BI shifts into the small and midsized business marketplace

BI isn't just for Fortune 1000 companies anymore. Thanks to pressure from regulation and the current business climate, SMBs are looking to BI to help them handle their data.

In a recent survey of 1,300 chief information officers (CIOs) conducted by Gartner Inc., business intelligence (BI) is rated the No. 2 technology initiative for 2005. (Security enhancements is No. 1.) In a shift from previous years, CIOs are focusing on business growth and results, not just internal efficiency and cost control.

Rick Sherman, Athena IT Solutions
Rick Sherman, Athena IT Solutions

Naturally, BI is big in Fortune 1000 companies. But now it's getting big in small and midsize businesses. SMBs need it, desire it and have the ability to do it.

The need for BI
The increased emphasis on growing businesses and examining performance means that business people have to be able to access and analyze data. Government regulations and the current business climate pressure companies to get a better handle on exactly what data is being used to make business decisions. Plus, they have to document and manage it better.

The desire for BI
You may have the need but not know it. You only have the desire for BI if you know what it is and how it can help you.

Small and midsize business executives know the end results they need: full knowledge and reporting of their business activities and performance so they can comply with government regulations and make the business grow. They know that they need to access and analyze data. But they might not know that BI is what they need to make these things happen. It's up to the CIO or chief financial officer to educate other executives that BI is the technology they want.

The ability to make BI happen
Implementing BI is not just for billion dollar companies. Sure, the big guys were the early adopters, who paid the higher prices for software and labor to be leaders. They experimented and learned how to effectively deploy these tools, leading to larger projects that needed more money, people and time.

Big companies paid the dues. Now smaller firms can benefit. Based on leveraging knowledge and best practices, BI projects should be quicker to implement, and resources should be more plentiful for small and midsize businesses. They should engage an experienced BI architect to help shape their BI efforts and keep them from "reinventing the wheel" by making the same mistakes others have made.

The high cost of BI tools can be a roadblock for small and midsize businesses trying to start a project and Fortune 1000 firms trying to expand BI. The cost of the tools, their licensing and using them all adds up. The latter involves the time IT people spend to learn, design, develop, deploy and maintain BI environments. It also includes the business people's time to learn to use the BI tools and incorporate them into their business processes.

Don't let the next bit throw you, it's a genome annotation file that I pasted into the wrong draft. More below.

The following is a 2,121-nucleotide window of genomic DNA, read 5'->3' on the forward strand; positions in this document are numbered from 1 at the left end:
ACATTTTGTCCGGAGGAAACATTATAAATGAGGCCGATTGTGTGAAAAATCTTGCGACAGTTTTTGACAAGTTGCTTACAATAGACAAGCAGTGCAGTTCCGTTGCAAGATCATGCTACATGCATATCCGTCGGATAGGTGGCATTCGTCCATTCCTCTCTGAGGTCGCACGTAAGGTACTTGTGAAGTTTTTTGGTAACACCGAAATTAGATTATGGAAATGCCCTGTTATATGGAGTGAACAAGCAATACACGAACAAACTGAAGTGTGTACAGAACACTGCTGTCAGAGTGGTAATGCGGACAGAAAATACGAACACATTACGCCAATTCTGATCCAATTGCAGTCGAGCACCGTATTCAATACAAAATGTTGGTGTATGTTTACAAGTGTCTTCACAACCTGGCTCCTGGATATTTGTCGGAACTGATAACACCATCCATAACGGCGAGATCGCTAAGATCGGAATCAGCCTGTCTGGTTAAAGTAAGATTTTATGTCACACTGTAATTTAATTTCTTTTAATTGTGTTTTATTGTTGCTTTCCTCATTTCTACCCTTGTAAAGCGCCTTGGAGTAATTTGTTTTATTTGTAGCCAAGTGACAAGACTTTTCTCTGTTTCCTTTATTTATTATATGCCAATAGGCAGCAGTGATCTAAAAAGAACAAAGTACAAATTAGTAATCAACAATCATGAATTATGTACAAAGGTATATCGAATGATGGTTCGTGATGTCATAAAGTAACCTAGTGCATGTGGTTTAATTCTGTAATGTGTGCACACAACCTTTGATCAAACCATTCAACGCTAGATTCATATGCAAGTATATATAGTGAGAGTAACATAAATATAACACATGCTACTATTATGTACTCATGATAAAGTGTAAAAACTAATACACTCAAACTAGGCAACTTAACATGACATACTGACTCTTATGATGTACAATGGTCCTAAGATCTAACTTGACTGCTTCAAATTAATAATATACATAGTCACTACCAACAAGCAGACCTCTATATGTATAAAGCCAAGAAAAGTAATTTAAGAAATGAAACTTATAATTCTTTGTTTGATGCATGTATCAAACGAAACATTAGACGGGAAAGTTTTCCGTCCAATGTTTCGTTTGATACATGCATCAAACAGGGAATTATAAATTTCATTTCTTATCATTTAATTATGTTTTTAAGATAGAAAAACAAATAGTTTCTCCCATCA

Fortunately, four trends have emerged to improve this situation:

  1. Microsoft is coming. Microsoft Office tools offer business people great front ends to data -- especially through Microsoft Excel. In addition, SQL Server 2005 will include database, integration and BI technology. And Microsoft's technology offers a very cost- and resource-effective approach to implementing BI.
  2. Business people certainly are using Microsoft Office, even if you do not buy into Microsoft's back-end tools (database, integration, data warehousing and BI). In this case, many BI vendors are more closely linking their offerings to Office, in particular Excel. This greatly reduces the cost of technical deployment and almost eliminates the time business people need to use the BI solution.
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  3. Major BI vendors recognizing the size of the market are positioning their tools to serve the SMB market.
  4. Excellent BI, integration and data warehousing tools are increasingly available from smaller software vendors. Many of these firms' primary customers are small and midsize businesses, so they understand their customers' needs. In addition, several are partnering with software vendors that provide enterprise applications for the small and midsize business market. These partnerships often involve embedding their BI (or integration) tools into their partners' applications, thus making BI deployment very cost-effective.

    Since these applications are often industry-specific or oriented to specific business functions, embedding the BI and integration tools with the applications enables the reporting and data analysis that customers need. This approach is very resource-effective and more easily incorporates the BI environment into companies' business processes.

Thanks to better and less expensive BI tools, more experienced people, and lower deployment costs, small and midsize businesses can start taking advantage of BI to help grow their businesses and better measure performance.

About the author
Rick Sherman is the founder of Athena IT Solutions, a Boston-based consulting firm that provides data warehouse and business intelligence consulting, training and vendor services. In addition to over 20 years in the business, Sherman is also a published author of more than 50 articles, an industry speaker, a DM Review World Class Solution Awards judge and a data management expert at SearchDataManagement.com. Sherman can be found blogging at The Data Doghouse and can be reached at rsherman@athena-solutions.com.

 


This was first published in March 2005

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